We still have people that allow others to tell them what to think.

Mayor Beussman reflects on the importance of educating people about the U.S.-Dakota War.

Audio Chapters

DL: Do you think it is a good idea to commemorate the events of the 1800’s?

RB: It’s a good thing that we let everyone know what happened. It’s not a figment of somebody’s imagination; it’s not a Hollywood fictional story. Some people, watched “The Fourth of July” and actually believe that the aliens are coming and we’re going to have to shoot them down. Some have watched screens in movie theaters and believe that the earth is going to split. Recently there was something on TV about the end of the world and it wasn’t maybe a year or so later and the gentleman was telling us the exact date when the world was going to end. Well, he now said he misfigured and it’s going to be October 21st instead of May 21st. The media can plant a lot of things in our minds. We still have people that allow others to tell them what to think.

DL: What’s the solution?

RB: Education.

DL: “The War of the Worlds,” is another good example of a story that was on the radio that gullible and nervous people heard and reacted to, wildly. I wouldn’t be surprised if the stories about the Dakota, of course, took on a life of their own after the war.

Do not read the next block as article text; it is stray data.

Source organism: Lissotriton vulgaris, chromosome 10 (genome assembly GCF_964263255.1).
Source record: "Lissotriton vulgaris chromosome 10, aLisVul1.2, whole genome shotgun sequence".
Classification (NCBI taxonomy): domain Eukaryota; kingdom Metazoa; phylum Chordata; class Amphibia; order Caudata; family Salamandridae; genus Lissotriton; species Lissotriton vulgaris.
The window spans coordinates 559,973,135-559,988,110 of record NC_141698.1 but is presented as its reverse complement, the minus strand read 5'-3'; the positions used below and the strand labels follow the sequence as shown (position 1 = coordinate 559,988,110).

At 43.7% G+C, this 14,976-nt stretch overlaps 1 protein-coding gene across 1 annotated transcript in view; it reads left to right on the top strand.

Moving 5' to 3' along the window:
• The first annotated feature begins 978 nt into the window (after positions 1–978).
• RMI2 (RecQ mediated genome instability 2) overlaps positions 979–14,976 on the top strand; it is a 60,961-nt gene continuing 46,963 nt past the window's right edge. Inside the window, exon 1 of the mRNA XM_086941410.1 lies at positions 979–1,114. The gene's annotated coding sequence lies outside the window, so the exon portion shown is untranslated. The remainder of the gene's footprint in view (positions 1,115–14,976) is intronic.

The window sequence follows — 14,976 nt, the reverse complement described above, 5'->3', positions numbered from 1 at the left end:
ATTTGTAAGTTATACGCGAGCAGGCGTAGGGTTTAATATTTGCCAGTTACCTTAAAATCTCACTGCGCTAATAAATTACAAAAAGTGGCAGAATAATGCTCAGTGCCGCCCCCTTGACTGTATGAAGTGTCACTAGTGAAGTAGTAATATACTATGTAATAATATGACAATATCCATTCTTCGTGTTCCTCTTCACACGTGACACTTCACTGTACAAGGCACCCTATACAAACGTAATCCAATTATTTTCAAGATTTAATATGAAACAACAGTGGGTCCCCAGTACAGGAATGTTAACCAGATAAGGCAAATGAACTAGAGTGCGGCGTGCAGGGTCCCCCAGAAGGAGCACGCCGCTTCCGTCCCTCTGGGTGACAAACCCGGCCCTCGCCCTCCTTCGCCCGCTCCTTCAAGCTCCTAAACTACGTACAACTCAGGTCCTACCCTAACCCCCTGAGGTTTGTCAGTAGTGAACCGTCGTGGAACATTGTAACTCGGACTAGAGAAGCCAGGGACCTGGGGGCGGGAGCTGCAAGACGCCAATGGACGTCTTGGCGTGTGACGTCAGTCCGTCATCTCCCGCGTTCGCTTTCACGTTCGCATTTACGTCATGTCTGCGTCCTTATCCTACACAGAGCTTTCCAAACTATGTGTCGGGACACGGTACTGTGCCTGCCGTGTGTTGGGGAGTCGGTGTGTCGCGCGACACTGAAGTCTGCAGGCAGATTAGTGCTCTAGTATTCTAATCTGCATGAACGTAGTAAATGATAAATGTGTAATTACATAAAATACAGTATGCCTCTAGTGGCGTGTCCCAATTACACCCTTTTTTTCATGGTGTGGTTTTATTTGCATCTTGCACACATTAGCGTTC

RB: Oh, I’m sure they did. And I’m sure the oral history that the Dakota passed on down the line probably had a life of their own too; I don’t know any of those. I don’t know what the Dakota children were told, and grandchildren, and great-grandchildren. My knowledge of the war is basically coming out now, because like I said, maybe I had a sheltered life, maybe because we moved to Springfield, maybe because something happened in my great-great grandfather’s family so he wasn’t “part of the family.” Some research says he and one of his brothers lived together when they came back from Milwaukee. The two families lived together in Nicollet County on the other brothers’ farm before my great-grandfather went back to Milford and tried to re-start the farm. So are their paintings? Yes. There’s a lot of paintings that I see that do not depict the Natives as being warriors; I see them depicted as living on the edge of New Ulm, sharing, sharing the river, sharing the bounty of the area with the settlers that were here. That’s the picture that I see in my mind. Now, maybe I’m just a very naïve person.

Oral History- Interview | Narrator Robert Beussman Interviewer Deborah Locke made in New Ulm, MN | Wednesday, August 10, 2011

Citation: Minnesota Historical Society. U.S. - Dakota War of 1862. We still have people that allow others to tell them what to think. November 13, 2019. http://www.usdakotawar.org/node/1002

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